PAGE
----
see him no more : " Pray for me also, that utterance may be 
given unto me that I may open my mouth boldly, to make 
known the mystery of the Gospel, for which I am an am- 
bassador in bonds, that therein I may speak boldly as I 
ought to speak." See how he recognizes the bond of union 
between them, though far separated from each other — he 
in Rome's prison-house, they in Ephesus, — sure of their 
abiding interest in all that affects him, as he is full of inter- 
est in all that affects them whom he has so long known in 
the Gospel : " That ye also may know my affairs, and how I 
do, Tychicus, a beloved brother and faithful minister in the 
Lord, shall make known to you all things : whom I have 
sent unto you for the same purpose, that ye might know 
our affairs, and that he might comfort your hearts." And 
then^ at last, just as he had knelt down on the sandy beach, 
among those affectionate, weeping souls at Miletus, and 
prayed [ox them, so he prays for them 7iozv, commending 
them and theirs to God. " Peace be to the brethren, and 
love with faith from God the Father and the Lord Jesus 
Christ ": Until his yearning heart reaches out, in its un- 
bounded love to the whole company there and everywhere 
of those who love the Lord Jesus ; and his expanding soul 
prays for them all: "Grace be with all them that love our 
Lord Jesus Christ in sincerity. Amen." 

It is with this same tender remembrance of his congrega- 
tion in the Lord, and of his protracted labors among them, 
that any long-settled pastor must part from the people fed 
by him in the name of the Chief Shepherd, the Lord Christ. 
He will rejoice over the fruits among them in the converts 
brought to Christ, and in the souls nourished by the word 
of God ; ** his hope, his joy, his crown of glorying in the 
day of the Lord Jesus." He will give thanks for all the 
graces exhibited by them, " knowing no greater joy than to 
see his children walking in the truth." He %vill look for- 
ward to the blessedness of the meeting in that day when all 
that believe shall be gathered into the Lord's presence. He 

First Presbyterian Church of Jersey City. 99 

ivill fervently and believingly plead in their behalf with 
God the Father and the Lord Jesus Christ, that the abiding 
peace and faith and love which are from God may rest in 
their souls and in his own, as the common heritage and bond 
which binds them and him first to God and His Christ, and 
then to each other ; that holy bond which is never broken 
by any distance or any earthly changes however sudden or 
sad. And he will, as a closing word of exhortation (for he 
cannot help doing it, nor fail to teach thein to do it), look 
out with smiles of joyful recognition, beyond their own cir- 
cle, to the great company where are seen " all who love the 
Lord Jesus Christ in sincerity," and who, in their different 
assemblies, and lands and nations, are walking together, as 
one people separated from the world, toward the same 
heavenly rest — toward the bridal-day of the Lord Christ 
(Rev. xix. 7). 

Yet, at the same time, he will not be insensible to the 
dangers which lurk by the way for his flock in this present 
evil world ; nor will he fail to stir them up, in his parting 
words to '' hold fast the beginning of fheir confidence in 
Christ firm unto the end," " to keep firmly that which they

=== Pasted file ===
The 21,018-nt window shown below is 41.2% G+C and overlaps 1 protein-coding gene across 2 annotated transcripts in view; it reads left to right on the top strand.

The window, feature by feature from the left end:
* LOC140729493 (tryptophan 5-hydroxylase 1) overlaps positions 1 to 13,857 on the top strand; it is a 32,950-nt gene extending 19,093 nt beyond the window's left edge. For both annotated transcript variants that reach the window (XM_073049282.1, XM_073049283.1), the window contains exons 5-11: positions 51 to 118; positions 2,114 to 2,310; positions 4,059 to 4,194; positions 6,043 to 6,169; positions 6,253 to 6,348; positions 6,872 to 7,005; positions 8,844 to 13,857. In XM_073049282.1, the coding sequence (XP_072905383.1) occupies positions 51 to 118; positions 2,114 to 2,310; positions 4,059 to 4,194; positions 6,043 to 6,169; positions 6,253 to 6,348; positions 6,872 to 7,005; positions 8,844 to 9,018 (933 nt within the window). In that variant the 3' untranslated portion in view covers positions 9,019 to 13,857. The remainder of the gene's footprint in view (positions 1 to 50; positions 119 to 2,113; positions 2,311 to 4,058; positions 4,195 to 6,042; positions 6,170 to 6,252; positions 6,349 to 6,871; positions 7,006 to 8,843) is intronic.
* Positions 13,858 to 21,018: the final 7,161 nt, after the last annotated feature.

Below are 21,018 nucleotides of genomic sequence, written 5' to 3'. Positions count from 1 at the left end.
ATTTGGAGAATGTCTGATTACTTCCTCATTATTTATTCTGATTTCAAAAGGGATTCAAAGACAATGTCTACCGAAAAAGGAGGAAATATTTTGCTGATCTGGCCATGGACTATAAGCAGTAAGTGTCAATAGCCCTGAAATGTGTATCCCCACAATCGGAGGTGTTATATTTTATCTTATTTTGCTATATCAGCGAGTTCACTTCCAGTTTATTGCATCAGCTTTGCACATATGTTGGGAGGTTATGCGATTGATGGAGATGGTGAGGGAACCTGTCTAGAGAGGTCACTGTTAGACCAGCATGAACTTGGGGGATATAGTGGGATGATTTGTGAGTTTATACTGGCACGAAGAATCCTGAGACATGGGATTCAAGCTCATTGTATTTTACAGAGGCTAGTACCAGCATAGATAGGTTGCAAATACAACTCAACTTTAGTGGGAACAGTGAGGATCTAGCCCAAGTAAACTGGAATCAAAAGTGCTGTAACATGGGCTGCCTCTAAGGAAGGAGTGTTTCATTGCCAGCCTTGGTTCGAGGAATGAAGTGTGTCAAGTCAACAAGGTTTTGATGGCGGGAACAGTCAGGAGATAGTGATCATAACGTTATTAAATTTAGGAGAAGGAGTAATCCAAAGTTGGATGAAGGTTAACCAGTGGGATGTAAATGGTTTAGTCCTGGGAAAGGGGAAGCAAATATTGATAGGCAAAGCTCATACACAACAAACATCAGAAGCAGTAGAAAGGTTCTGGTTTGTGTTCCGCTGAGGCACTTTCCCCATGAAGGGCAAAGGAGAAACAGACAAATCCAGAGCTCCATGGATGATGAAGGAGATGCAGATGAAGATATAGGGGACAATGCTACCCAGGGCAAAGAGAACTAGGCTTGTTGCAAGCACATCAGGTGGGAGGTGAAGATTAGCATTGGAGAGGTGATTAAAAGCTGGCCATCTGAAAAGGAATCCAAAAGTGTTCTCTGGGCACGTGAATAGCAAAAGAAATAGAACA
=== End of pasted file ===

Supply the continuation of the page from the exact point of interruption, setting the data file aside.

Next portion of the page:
have received, that none whatever — the world, the flesh, or 
the devil — none in earth or hell — that none take their crown." 

And as his consolation in the view of their perils, what 
can he do but point them — as the apostle does his Christian 
flock at Ephesus — to their great strongholds : the arm of 
the Lord Jesus as their strength, and the Lord's ever-living 
word as their abiding light. Yes! my people, to the LORD 
Christ will he point them ; for He is able and He alone is 
" able to keep us from falling, yea, and to present every one 
of us, at length, before the presence of His glory with ex- 
ceeding joy." Blessed ! blessed ! thrice blessed are they 
whom He keeps. Blessed ! blessed ! thrice blessed are 
they : for He that has begun a good work in them will pre- 
serve it, and crown it in the day of His glory. So may He 
sanctify you " wholly in body, soul, and spirit, and preserve 
you blameless unto the day of His coming." 

100 Histofy of the 

And to His word of truth, too, will he point them— so 
able, as it is, to save the soul ; through the power of the 
Holy Ghost : 

1st. Because it so clearly reveals, in all His beauty and 
glory and grace, the Lord himself, " whom to know is life 
eternal "; whom to look at in the word, as in a glass, is to 
have one's own face and whole person changed into the same 
" image from glory to glory, as by the Spirit of our God." 

2d. Next, because that Word portrays so completely our 
own poor selves ; so weak, so helpless, so sinful, so justly 
condemned, so easily carried away by temptatiorf; in a 
word, so destitute in ourselves of all that is good before 
God ; and yet, when in Him, delivered, accepted, renewed 
— the habitation of God's Spirit — strong to live for Him 
who died for us, able " to do all things through the in- 
dwelling Christ who strengthens us." That Word of God- 
which flatters no one — that searching Word of God which 
abases every man's pride. It never beguiles us. It exalts 
the Lord alone, and gives glory to Him, and brings glory to 
lis only through Him and our union to Him by faith. 

3d. Next, because that Word is itself divine ; " the word 
of the living God, which endureth forever." Its promises 
are divine. The way from sin and hell to glory, which it 
alone, of the religions in the world, reveals, is divine. Its 
assurances are God's assurances. Its warnings and its hopes